Occupancy doesn’t have any link with productivity
Provocative title, isn’t it? Nonetheless, occupancy is the metric for workforce management, not a KPI rate. The agents can perform a 95-99% of occupancy rate, but the clients can be dissatisfied and angry with the service provided while the operators may also be frustrated about their job conditions. Operate the occupancy rate to make changes in staffing and scheduling strategies, not to comprehend the time spent doing some call-related activities as an indicator of productivity.
Distinguishing the workforce management metrics for the real KPIs is important to avoid unrealistic expectations and faulty planning.
How to find a suitable occupancy rate for an exact business?
We have already mentioned that there is no single solution for any firm - for some businesses, this rate can be 90% and the entire customer service department will work in the right way, while for others 75% of occupancy rate is too big because of necessity to provide highly personalized client service.
But to find a suitable solution, it is not enough to just know how the rate calculates. You have to take into account all specifics of an exact industry, target audience expectations, specifics of scheduling, cultural differences, product’s or service’s pros and cons, and many other factors which have a strong influence on how well the call center works and what strategy will be chosen.
We propose to you four tips to select an ideal and fully personalized occupancy strategy for your business. Just follow them and stay confident that you have not done a mistake that has been done by hundreds of managers before you.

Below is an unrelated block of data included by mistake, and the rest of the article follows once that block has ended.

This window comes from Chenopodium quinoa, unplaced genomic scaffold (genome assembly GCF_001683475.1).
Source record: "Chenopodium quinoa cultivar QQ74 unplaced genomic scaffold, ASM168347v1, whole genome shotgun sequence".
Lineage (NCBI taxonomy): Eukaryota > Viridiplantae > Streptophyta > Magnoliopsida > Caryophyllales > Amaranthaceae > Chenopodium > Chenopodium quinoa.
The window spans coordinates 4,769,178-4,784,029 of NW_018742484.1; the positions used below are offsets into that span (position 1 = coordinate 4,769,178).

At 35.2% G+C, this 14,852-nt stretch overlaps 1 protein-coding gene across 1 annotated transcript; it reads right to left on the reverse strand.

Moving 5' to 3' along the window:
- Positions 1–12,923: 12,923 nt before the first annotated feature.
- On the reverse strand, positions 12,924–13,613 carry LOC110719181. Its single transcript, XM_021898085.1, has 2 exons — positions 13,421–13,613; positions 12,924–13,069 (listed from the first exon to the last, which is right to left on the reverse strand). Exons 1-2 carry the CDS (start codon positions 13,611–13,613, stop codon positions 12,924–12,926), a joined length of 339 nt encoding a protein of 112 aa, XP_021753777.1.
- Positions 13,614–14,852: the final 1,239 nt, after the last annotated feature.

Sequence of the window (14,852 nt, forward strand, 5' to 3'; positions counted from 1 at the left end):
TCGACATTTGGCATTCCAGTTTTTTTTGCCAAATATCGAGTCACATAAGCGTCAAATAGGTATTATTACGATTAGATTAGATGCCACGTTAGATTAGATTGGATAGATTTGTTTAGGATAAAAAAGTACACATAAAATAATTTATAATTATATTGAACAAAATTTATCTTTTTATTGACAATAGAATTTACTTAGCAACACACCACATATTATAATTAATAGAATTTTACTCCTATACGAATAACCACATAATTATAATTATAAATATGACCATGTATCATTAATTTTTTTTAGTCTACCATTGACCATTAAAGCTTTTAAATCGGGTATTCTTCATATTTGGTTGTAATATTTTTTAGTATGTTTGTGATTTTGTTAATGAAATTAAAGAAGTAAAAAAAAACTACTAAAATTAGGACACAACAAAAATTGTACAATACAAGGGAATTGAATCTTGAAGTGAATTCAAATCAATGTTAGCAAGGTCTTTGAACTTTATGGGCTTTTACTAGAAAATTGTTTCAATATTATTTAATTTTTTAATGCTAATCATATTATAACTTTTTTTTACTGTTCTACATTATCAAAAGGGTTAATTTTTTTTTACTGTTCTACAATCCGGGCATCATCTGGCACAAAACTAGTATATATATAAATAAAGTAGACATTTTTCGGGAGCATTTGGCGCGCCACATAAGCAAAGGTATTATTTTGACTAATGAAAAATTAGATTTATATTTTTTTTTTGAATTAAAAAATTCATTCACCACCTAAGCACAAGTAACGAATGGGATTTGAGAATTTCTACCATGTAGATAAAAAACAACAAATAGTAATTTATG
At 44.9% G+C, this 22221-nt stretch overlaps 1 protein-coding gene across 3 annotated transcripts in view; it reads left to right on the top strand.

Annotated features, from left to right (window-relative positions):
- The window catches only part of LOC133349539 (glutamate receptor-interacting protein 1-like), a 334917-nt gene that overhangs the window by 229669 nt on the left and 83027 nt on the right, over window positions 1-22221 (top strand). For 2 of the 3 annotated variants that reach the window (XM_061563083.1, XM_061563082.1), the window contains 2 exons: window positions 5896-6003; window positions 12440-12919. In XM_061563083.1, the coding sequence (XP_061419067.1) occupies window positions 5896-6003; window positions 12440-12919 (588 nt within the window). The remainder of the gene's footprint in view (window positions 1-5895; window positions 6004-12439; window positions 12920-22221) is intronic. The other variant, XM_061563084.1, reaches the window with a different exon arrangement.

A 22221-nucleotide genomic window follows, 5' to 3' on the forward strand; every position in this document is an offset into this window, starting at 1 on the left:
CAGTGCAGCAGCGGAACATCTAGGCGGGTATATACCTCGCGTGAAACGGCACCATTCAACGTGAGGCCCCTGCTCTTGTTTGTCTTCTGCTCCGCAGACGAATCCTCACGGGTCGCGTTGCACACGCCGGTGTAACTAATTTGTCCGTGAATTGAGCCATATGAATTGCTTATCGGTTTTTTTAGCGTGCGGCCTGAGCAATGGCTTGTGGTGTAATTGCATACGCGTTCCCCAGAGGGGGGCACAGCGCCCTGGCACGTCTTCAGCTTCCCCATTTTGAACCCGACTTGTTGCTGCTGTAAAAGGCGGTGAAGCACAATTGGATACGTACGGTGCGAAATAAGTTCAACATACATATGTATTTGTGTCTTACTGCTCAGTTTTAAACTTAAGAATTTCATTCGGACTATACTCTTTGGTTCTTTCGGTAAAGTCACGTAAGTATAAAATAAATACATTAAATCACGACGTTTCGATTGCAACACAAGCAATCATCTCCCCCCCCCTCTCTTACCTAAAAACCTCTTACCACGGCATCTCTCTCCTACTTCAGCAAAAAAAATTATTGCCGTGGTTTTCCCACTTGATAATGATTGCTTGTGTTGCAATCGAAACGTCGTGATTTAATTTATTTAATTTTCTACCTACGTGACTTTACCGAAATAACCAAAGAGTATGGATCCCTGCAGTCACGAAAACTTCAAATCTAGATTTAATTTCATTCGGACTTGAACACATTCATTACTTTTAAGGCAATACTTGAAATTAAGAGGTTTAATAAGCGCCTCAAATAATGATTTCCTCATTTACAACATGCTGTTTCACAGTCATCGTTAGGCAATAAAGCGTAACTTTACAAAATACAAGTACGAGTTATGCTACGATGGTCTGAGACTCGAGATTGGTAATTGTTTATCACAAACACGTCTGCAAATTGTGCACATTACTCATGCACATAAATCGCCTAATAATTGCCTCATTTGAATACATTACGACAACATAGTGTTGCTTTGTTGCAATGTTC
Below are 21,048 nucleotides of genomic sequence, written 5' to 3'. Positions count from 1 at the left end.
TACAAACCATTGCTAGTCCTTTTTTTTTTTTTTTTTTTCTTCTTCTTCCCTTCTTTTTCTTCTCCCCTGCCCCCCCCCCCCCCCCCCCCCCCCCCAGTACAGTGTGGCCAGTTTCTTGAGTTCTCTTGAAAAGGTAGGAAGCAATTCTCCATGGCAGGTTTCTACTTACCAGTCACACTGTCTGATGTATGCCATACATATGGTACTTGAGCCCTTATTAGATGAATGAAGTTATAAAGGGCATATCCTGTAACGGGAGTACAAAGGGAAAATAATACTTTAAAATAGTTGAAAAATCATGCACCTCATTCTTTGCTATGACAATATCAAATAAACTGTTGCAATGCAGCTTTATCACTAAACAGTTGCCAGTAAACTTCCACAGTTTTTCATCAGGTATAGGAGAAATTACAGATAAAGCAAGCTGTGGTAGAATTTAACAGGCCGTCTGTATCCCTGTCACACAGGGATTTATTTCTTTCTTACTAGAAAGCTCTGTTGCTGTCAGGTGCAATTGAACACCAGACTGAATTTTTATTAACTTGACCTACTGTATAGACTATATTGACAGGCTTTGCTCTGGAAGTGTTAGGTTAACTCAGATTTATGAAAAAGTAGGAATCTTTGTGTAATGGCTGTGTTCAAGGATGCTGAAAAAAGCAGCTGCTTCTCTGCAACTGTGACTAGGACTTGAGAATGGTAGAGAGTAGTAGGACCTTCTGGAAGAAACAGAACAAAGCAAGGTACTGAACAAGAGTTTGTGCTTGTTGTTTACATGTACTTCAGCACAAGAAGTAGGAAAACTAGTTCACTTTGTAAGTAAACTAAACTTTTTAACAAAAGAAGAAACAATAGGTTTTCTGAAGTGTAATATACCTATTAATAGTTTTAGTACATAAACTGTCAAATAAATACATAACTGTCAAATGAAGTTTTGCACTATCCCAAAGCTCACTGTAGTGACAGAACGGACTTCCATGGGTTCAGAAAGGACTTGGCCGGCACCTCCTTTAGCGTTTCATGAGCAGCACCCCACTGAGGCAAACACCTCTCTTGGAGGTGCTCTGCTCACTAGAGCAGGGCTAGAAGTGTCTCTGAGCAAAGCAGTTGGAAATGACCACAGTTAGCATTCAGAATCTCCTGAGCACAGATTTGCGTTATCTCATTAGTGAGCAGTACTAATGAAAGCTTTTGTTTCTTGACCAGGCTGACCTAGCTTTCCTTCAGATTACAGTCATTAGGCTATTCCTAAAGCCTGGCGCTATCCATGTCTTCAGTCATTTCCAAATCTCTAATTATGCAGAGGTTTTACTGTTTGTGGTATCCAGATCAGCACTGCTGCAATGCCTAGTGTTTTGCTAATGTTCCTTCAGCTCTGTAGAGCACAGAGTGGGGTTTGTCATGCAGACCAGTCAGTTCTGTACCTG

Determine the peak and easy hours
The call center never has a similar unload rate just because customers have their own circumstances which make them call you only in a few hours per day. Despite the pick hours, you can also be acquainted with peak days, such as Friday, when unloading rises and your customer service team works under the powerful pressure of hundreds of callers.
As a result, the conclusion follows from the fact that unloading is different even during a single day. So, you don’t need as many agents on empty hours as it is during peak hours, right? Now you can put some changes into your schedules to shuffle operators and select the working model to cover peak hours and pay less to operators who are maintaining easy periods when the number of customers decreases a few times.
As a result, you can greatly reduce costs as well as create a better scheduling model, maybe even with the integration of hybrid timetable tactics to ease the life of agents who deal with invasions of clients during peak hours.
Another goal is to focus on improving the service level during the most unloaded periods because if the service level suffers because of the great number of customers who come with their requests, the bigger number of customers will receive poorer client service.
Invest in training sessions and coaching
If you want the operators to deal with more issues, provide better customer service, avoid agent attrition, emotional and professional burnouts, and as a result bring you more sales, deals, and satisfied customers, you have to invest both in their professional and personal skills and abilities.
Special training sessions with highly experienced and qualified coaches help to improve or gain new skills, both soft skills and hard skills, avoid popular mistakes and problems which can take place during conversations with the customers, and boost the overall call center performance.
Training should include improvement in problem-solving, communication, adaptability, stress resistance, active listening, product knowledge, conflict extinguishing, and other hard and soft skills.